MAY you live in interesting times is supposedly an ancient Chinese curse. Certainly, the new proposals on minimum alcohol pricing are proving interesting (and not always in a positive way) for drinkers.
I fully accept that action is needed on excessive drinking in Scotland and I also realise price is a powerful control mechanism for most things. So rather than ranting, this piece will consider the practical effect of possible changes.
Unlike earlier plans, a 50p per unit minimum will impact on most entry-point wine. Bottles at 12.5 per cent alcohol (the lowest common level) could not be sold at less than £4.69. With the average price of a bottle of wine sold by off-licenses at £4.71 last autumn, the significance of the new limit is immediately apparent. It’s worse when 14 per cent wines enter the equation, with a minimum price of £5.25.
So, what can be done? The first thought is to look at lower-alcohol wines. Although every year sees quality improvements in the wines from this category, there are two caveats. First, many lower-alcohol wines have a different texture, substance and complexity, and the mindset of drinkers must be tailored to expect this. Secondly, traditional methods of controlling alcohol levels often reduce flavour or increase sweetness and, thus, reduce their attractiveness to most drinkers. For example, I have struggled to find a lower-alcohol red that avoids this, although Tesco’s Laura Jewell MW has high hopes for the soft and mellow 2011 JP Chenet Light Merlot (£4.99), with 5.5 per cent alcohol. But even this has quite a high residual sugar content.
If supermarkets are to continue to use low-priced bottles to draw in customers, they will need a cross-subsidy for some orthodox wines that happen to have lower alcohol levels. Minimum pricing would, for instance, allow many muscats (currently selling well in the US) to cost around £3 if all other factors allowed. Similarly, some excellent German wines with less than ten per cent alcohol could also be priced well below the £4.70 threshold.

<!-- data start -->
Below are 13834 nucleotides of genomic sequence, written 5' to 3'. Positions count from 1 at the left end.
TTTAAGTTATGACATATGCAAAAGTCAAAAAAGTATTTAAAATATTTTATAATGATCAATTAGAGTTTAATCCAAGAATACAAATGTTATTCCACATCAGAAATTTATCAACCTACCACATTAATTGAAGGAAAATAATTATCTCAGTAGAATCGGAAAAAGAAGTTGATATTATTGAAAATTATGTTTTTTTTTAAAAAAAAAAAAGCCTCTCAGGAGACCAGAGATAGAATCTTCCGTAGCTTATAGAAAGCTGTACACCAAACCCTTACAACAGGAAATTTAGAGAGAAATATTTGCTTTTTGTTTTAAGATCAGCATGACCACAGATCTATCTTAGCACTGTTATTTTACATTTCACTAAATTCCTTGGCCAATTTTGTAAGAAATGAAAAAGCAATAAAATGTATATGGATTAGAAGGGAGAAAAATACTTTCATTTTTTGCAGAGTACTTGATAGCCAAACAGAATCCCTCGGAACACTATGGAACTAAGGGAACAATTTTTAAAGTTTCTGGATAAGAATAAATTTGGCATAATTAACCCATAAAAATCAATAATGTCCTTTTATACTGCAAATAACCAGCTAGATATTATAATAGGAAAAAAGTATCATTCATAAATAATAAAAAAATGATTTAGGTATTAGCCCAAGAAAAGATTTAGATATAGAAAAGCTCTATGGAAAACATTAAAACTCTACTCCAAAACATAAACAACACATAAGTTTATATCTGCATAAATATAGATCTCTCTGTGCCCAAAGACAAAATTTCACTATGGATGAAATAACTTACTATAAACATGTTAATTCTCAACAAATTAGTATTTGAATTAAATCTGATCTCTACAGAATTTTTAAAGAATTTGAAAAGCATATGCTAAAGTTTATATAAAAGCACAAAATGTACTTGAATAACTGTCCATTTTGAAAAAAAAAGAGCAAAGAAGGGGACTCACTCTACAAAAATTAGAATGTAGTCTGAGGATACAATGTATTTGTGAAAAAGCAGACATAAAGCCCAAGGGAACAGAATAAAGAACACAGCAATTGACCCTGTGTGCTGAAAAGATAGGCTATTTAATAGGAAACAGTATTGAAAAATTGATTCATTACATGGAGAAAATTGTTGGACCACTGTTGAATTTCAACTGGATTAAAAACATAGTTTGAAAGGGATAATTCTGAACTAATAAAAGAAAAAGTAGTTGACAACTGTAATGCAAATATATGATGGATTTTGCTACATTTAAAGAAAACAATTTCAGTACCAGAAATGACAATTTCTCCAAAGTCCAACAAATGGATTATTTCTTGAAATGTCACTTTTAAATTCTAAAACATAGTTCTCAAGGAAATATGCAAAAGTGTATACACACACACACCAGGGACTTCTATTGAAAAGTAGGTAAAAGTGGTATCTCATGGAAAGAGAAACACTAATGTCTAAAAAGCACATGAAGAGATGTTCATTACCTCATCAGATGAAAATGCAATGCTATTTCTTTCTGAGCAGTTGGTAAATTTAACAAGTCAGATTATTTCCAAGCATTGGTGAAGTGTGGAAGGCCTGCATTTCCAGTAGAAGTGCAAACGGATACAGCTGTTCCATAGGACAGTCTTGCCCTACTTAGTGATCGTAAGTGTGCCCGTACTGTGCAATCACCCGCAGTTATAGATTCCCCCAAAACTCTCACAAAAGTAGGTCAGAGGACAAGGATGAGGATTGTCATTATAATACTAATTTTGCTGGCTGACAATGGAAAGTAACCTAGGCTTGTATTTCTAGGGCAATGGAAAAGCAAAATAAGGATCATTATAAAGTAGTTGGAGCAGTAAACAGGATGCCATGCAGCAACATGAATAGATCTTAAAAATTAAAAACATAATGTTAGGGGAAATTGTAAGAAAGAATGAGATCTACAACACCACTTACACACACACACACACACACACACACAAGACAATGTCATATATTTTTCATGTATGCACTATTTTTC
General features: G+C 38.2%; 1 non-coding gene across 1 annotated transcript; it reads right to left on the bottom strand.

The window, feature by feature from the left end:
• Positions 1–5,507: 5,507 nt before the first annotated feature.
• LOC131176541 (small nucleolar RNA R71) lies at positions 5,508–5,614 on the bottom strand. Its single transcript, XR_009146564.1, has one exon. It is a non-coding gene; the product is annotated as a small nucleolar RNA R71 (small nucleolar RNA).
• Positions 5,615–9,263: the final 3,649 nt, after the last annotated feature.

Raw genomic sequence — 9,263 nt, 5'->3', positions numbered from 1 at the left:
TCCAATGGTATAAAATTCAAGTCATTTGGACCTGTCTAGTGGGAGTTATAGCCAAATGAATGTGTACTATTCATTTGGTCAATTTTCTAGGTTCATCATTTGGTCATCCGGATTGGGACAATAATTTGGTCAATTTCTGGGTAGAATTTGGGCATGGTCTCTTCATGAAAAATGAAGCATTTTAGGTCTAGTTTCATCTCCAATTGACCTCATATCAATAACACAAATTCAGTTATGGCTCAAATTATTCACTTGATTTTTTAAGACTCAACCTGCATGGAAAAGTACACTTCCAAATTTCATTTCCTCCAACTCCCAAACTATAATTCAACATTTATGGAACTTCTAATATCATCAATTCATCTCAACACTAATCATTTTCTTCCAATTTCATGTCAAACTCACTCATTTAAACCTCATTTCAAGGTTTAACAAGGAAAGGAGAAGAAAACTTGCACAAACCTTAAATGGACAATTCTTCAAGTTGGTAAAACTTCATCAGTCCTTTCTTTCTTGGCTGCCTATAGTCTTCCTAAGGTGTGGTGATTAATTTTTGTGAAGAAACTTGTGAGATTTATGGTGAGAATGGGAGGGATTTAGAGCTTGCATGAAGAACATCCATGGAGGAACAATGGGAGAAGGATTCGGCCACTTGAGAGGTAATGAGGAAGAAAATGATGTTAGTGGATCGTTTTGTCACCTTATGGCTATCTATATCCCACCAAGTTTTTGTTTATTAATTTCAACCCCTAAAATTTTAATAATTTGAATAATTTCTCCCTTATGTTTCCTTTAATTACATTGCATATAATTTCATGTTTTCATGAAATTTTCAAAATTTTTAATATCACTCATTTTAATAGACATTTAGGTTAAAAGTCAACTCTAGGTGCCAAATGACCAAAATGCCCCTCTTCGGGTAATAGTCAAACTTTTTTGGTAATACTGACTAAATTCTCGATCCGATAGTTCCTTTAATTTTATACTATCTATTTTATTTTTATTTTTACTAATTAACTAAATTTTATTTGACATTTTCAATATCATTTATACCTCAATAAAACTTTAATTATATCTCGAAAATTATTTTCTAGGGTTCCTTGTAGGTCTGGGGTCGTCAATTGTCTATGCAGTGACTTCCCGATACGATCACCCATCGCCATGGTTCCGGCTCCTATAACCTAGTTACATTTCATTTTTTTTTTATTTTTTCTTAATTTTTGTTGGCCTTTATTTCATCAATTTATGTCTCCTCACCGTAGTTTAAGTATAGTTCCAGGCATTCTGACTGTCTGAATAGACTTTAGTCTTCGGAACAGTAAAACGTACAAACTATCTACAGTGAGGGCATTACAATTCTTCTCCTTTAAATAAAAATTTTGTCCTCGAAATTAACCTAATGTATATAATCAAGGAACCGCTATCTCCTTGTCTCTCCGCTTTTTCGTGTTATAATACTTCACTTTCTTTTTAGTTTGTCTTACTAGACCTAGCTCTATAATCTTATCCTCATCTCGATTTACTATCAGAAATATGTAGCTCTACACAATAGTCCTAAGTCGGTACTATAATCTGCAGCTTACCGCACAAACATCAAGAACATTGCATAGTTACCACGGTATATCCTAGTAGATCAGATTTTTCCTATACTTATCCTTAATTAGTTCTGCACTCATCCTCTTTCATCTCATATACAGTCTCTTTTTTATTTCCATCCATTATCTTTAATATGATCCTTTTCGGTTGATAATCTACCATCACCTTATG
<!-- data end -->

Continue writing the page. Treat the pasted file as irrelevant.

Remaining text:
Having seen 50cl bottles used frequently in restaurants in Europe, I wonder whether their use in the off-trade could be useful. Some protests about minimum pricing come from pensioners upset at paying more for an occasional bottle of wine to enjoy with a meal. With a 50cl bottle of 12.5 per cent wine, they could pay as little as £3.15 and stay (just) inside the recommended daily limit for a couple – keeping enjoyment and expenditure roughly the same but reducing consumption.
Since these latest proposals require us to consider everything about the way we buy and drink wine, they provide another reason to revisit the old quality versus price debate. For any 75cl bottle of wine between 5.5 per cent and 15 per cent alcohol, £2.28 goes on duty and VAT on the duty. As the duty element is the same, regardless of the value of the wine, the ‘after Osborne’ segment of a £10 bottle goes up to £7.72. So, by doubling what you pay, you almost treble the value of what you receive. If minimum pricing means wine that cost £1.20 (and would have sold at £3.50) goes up to £4.69, it may be worth paying an extra quid to get wine that would have cost around £3.40. All things being equal, that wine should be about three times as good.
Although the pricing proposals will certainly be ‘interesting’ for drinkers of spirits, beers and cider, there may be room for optimism with wine. Could the law of unintended consequences mean we actually improve the quality of wine we drink while reducing the volume?
• 2011 Luis Felipe Edwards Gran Reserva Chardonnay Casablanca Valley, Chile, 14 per cent
This superb-value, creamy chardonnay has an excellent balance between its clean, lemon-based acidity, its rounded orange fruit and the custard-cream vanilla touches from the influence of French oak. £6.99 as part of a mixed case (down from £9.99 until 16 July), Majestic
• 2007 Little J Zweigelt Niederosterreich Kamptal, Austria, 12.5 per cent
Made from a grape variety with a high Scrabble score, this lovely zweigelt has the ebullient and bouncy acidity of a white yet more than enough compensating soft raspberry and ripe cherry fruit to provide depth and the ability to partner food well. £9.99, Inverarity One to One, Glasgow
Search for a job
Search for a car
Search for a house
Weather for Edinburgh
Saturday 25 May 2013
Temperature: 5 C to 19 C
Wind Speed: 15 mph
Wind direction: West
Temperature: 9 C to 16 C
Wind Speed: 15 mph
Wind direction: West